by Roseann Cane

Since opening on Broadway in 1964, Fiddler on the Roof has become one of the most frequently produced musicals in theater history. Based on Yiddish stories written by Sholem Aleichem at the turn of the 20th Century, it presents a look at Jewish life in the Imperial Russian shtetl of Anatevka.


In 1905, Tevye (Yehezkel Lazarov), a poor milkman, struggles to support his wife Golde (Maite Uzal) and his five daughters, Tzeitel (Kelly Gabrielle Murphy), Hodel (Ruthy Froch), Chava (Noa Luz Barenblat), Shprintze (Emma Taylor Schwartz), and Bielke (Carly Post). Although the threat of pogroms and forced expulsions by the Russians is ever present, the townspeople go about their daily lives until escalating violence forces them to flee Anatevka forever.


Based on the 2015 Broadway revival, this slightly adjusted version delivers the celebrated, much-loved score and choreography with infectious glee, and the rich orchestrations meet their match in a cast that sings exceptionally well. The direction, originally by Bartlett Sher, recreated by Sari Ketter, was brisk and beautifully balanced. The opening-night audience seemed to savor every moment. I often complain about the acoustics at Proctors, but this time the lyrics were loud and clear. I only wish that I could say the same about the spoken dialogue.


Especially delightful were the three older daughters, each of whom had a sweetly distinctive personality. Murphy, Froch, and Barenblat’s rendition of “Matchmaker, Matchmaker” was downright charming. Their prospective suitors, Motel (Nick Siccone), Perchik (Nic Casaula), and Fyedka (Jack O’Brien), were equally engaging.


Lazarov, an energetic, amiable performer, played Tevye a bit too boyishly for my taste. Tevye is a character whom I see as an archetypal theatrical Fool, the character who is essentially wise and a revealer of truth through humor. Lazarov was clownish at times; for example, during an argument with Golde, he made silly faces and imitated her. Tevye is funny, of course, but that is his way of coping with a difficult life, and the undercurrent of melancholy was missing. Because of that, when he expressed rage or grief it seemed oddly surprising, rather than deeply felt. Similarly, Uzal, who has a lovely, lustrous voice, presented a Golde who was cold and poker-faced, even expressionless, when she should have been tough, but feelingful.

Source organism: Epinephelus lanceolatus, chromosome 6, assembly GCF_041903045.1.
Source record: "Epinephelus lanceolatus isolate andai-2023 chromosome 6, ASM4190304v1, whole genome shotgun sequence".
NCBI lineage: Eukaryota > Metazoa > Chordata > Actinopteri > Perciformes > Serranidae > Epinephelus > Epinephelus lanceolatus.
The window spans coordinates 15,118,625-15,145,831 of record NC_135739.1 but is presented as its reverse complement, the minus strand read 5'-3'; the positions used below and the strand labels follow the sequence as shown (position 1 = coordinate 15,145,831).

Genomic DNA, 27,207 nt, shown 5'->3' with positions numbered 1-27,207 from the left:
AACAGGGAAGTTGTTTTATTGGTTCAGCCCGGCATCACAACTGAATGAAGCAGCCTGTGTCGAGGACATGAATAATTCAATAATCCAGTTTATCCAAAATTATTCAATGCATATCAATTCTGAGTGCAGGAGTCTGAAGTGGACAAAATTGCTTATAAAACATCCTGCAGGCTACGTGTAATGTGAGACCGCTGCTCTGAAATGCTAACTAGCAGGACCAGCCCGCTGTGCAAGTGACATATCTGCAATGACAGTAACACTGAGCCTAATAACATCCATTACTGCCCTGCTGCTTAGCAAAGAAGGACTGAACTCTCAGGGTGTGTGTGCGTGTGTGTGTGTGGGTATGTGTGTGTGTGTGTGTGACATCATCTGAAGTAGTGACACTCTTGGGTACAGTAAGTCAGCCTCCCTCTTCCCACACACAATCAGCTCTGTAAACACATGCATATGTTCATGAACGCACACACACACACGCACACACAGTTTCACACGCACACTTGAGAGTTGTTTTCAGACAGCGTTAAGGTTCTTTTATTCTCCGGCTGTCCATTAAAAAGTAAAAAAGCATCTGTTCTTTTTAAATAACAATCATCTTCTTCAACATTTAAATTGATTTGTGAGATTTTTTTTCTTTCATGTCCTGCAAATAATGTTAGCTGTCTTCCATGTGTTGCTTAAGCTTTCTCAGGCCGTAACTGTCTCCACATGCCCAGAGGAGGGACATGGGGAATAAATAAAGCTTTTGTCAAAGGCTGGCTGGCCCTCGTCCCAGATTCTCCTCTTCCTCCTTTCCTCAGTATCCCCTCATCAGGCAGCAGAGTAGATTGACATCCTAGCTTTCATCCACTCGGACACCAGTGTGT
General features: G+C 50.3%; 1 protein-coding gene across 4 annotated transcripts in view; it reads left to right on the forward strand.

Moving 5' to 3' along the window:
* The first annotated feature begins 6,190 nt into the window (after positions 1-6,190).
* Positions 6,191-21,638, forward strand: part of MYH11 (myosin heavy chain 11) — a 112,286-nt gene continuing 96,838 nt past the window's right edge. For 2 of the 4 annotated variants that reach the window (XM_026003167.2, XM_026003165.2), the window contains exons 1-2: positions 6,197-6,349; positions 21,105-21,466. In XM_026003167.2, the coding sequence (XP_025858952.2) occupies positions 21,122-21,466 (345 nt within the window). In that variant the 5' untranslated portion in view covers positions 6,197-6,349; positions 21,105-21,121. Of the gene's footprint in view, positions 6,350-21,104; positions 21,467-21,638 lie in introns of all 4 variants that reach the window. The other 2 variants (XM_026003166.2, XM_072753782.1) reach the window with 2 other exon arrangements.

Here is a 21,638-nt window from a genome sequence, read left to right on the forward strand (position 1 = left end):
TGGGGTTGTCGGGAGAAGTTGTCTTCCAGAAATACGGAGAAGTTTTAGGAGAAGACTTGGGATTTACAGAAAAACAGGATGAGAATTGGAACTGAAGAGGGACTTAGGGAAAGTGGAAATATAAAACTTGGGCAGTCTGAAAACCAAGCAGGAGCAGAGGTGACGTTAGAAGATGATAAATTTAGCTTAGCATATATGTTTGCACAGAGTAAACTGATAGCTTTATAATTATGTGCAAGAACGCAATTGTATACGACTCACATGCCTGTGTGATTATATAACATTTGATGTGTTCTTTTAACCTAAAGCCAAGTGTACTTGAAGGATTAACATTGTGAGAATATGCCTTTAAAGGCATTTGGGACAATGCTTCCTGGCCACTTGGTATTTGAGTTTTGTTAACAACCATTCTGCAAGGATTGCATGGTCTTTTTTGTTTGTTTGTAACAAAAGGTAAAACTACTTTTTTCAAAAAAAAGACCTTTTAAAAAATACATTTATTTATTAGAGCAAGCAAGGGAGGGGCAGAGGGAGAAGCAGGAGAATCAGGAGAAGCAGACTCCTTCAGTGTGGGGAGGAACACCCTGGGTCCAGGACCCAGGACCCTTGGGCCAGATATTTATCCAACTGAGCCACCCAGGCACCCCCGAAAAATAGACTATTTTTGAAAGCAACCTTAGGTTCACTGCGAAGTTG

Still, the supporting cast, including Yente the matchmaker (Carol Beaugard), Lazar Wolf the butcher (Jonathan von Merling), the Rabbi (David Scott Curtis), and so many other villagers, was first-rate, colorful, and authentic. The songs have aged very well, and I must admit, familiar as they are, I was thrilled when “Tradition,” “Miracle of Miracles,” “Sunrise, Sunset,” and the rest of the score burst into being. Each time, it felt like a long embrace from an old friend.


Michael Yeargan’s set design was economical and evocative, each scene, whether in Tevye’s yard, Motel’s tailor shop, or in the woods, created an authentic environment while allowing enough open space for the superbly boisterous choreography (originally created by Hofesh Shechter and recreated by Christopher Evans). Catherine Zuber’s costumes were perfectly executed.


Fiddler on the Roof is family friendly without being sappy. Whether you’ve seen numerous productions over the years, as I have, or are only familiar with the film or the score, I think you’ll find revisiting this vibrant show very rewarding. If you’ve not had the pleasure of seeing it, or would like an opportunity to introduce a child to the multilayered experience of a great American musical, this show would make an excellent choice, particularly at this time when we can enhance our awareness of our shared background as immigrants. 


Fiddler on the Roof, book by Joseph Stein, music by Jerry Bock, lyrics by Sheldon Harnick, runs February 18-23, 2020 at Proctors Theatre, 432 State Street, Schenectady, NY.  Original Broadway production directed and choreographed by Jerome Robbins. Original direction by Bartlett Sher. Direction recreated by Sari Ketter. Original choreography by Hofesh Shechter. Choreography recreated by Christopher Evans. Music supervision and new orchestrations by Ted Sperling. Costume deisgn by Catherine Zuber; set design by Michael Yeargans/Mikiko Suzuki MacAdams; lighting design by Donald Holder. Casting by Jason Styres. CAST: Tevye (Yehezkel Lazarov),  Golde (Maite Uzal), Tzeitel (Kelly Gabrielle Murphy), Hodel (Ruthy Froch), Chava (Noa Luz Barenblat), Shprintze (Emma Taylor Schwartz), Bielke (Carly Post), Motel (Nick Siccone), Perchik (Nic Casaula), Fyedka (Jack O’Brien), Yente (Carol Beaugard), Lazar Wolf (Jonathan von Merling), Rabbi (David Scott Curtis), Rabbi’s son (Cam Cote), Grandma Tzeitel (Brooke Wetterhahn), Fruma-Sarah (Kelly Glyptis).

For information and tickets go to or call the box office 518-346-6204.

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